• Consent to undergo percutaneous nephrolithotomy
  • Between the ages of 18 and 75
  • Able to consent, fill out study documents, and complete all study procedures and follow-up visits

Exclusion Criteria:

  • Will have bilateral percutaneous nephrolithotomy
  • Have an infection at the site of the proposed block
  • Have anatomy that prevents ability to perform block
  • Have a coagulopathy which may increase their chances of bleeding from the block
  • Have a known allergy to local anesthetics
  • Are unable to fill out the VAS scale due to physical or mental conditions
  • Are unable to use a patient controlled analgesia (PCA) device due to physical or mental conditions
  • Are pregnant
  Contacts and Locations
Choosing to participate in a study is an important personal decision. Talk with your doctor and family members or friends about deciding to join a study. To learn more about this study, you or your doctor may contact the study research staff using the Contacts provided below. For general information, see Learn About Clinical Studies.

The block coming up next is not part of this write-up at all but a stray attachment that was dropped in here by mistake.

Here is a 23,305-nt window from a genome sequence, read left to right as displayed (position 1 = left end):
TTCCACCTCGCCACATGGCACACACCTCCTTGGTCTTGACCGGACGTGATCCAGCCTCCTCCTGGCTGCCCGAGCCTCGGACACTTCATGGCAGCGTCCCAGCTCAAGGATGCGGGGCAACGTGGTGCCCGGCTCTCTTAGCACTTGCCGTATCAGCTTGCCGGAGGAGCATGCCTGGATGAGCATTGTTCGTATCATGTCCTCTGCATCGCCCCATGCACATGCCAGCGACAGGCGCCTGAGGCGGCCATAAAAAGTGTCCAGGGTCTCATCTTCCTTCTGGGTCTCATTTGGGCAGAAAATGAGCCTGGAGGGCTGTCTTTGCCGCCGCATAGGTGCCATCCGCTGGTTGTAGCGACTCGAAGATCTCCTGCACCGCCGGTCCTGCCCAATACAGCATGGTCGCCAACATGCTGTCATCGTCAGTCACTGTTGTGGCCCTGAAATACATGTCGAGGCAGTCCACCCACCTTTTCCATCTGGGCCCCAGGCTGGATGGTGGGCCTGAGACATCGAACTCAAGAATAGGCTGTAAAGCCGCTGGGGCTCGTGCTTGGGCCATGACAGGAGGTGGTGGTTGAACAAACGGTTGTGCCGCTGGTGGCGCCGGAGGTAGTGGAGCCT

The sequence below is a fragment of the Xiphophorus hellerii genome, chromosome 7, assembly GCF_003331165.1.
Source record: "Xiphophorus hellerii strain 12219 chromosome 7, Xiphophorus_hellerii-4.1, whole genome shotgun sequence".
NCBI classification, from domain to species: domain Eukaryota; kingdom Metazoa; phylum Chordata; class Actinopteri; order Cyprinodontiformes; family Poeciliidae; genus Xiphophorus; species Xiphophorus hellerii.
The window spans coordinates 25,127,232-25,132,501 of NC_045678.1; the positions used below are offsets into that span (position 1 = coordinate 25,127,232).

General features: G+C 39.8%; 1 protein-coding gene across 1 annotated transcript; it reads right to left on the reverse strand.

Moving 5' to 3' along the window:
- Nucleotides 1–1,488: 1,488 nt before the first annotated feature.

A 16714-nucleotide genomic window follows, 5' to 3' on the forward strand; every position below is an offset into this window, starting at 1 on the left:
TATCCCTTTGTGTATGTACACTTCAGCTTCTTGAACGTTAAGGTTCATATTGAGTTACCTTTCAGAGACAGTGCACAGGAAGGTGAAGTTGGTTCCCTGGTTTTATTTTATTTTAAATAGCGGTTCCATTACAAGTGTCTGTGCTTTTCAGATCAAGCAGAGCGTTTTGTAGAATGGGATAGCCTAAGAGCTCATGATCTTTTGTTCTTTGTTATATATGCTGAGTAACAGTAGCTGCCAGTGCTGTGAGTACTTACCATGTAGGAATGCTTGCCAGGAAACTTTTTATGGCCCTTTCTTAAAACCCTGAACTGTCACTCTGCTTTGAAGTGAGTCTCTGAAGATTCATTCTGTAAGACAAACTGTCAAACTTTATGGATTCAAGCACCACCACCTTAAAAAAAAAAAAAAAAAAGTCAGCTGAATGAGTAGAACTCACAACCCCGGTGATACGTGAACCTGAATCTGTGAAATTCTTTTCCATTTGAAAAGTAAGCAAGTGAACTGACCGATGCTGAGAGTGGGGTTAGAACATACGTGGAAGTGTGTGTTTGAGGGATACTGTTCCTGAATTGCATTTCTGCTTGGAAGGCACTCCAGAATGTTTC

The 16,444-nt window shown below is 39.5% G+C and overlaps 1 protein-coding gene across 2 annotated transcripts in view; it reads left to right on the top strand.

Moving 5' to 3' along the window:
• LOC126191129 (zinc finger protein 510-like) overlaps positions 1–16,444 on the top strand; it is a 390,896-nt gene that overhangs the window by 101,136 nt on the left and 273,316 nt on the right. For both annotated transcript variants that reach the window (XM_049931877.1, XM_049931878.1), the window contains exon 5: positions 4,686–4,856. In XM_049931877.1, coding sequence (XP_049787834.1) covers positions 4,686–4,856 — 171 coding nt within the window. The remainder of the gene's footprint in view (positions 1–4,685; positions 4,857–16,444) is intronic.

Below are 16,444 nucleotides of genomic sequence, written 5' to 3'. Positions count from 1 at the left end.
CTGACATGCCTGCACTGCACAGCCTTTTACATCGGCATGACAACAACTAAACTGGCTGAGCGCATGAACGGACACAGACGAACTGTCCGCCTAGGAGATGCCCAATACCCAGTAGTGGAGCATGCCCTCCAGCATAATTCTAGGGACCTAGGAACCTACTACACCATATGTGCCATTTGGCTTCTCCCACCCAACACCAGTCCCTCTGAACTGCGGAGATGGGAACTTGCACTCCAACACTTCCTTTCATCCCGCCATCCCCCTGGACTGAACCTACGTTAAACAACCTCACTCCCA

Please refer to this study by its identifier: NCT01480102

Contact: Elizabeth Mueller, MD 708-216-2180

United States, Illinois
Loyola University Medical Center Recruiting
Maywood, Illinois, United States, 60153
Contact: Elizabeth Mueller, MD    708-216-2180   
Sponsors and Collaborators
Loyola University
Principal Investigator: Elizabeth Mueller, MD Loyola University
  More Information

No publications provided

Responsible Party: Elizabeth Mueller, Associate Professor, Loyola University Identifier: NCT01480102     History of Changes
Other Study ID Numbers: 203648 
Study First Received: November 23, 2011
Last Updated: August 10, 2015
Health Authority: United States: Institutional Review Board

Keywords provided by Loyola University:
Percutaneous nephrolithotomy
Paravertebral block

Additional relevant MeSH terms:
Pain, Postoperative
Pathologic Processes
Postoperative Complications
Signs and Symptoms
Anesthetics, Local
Central Nervous System Agents
Central Nervous System Depressants
Peripheral Nervous System Agents
Pharmacologic Actions
Physiological Effects of Drugs
Sensory System Agents
Therapeutic Uses processed this record on February 11, 2016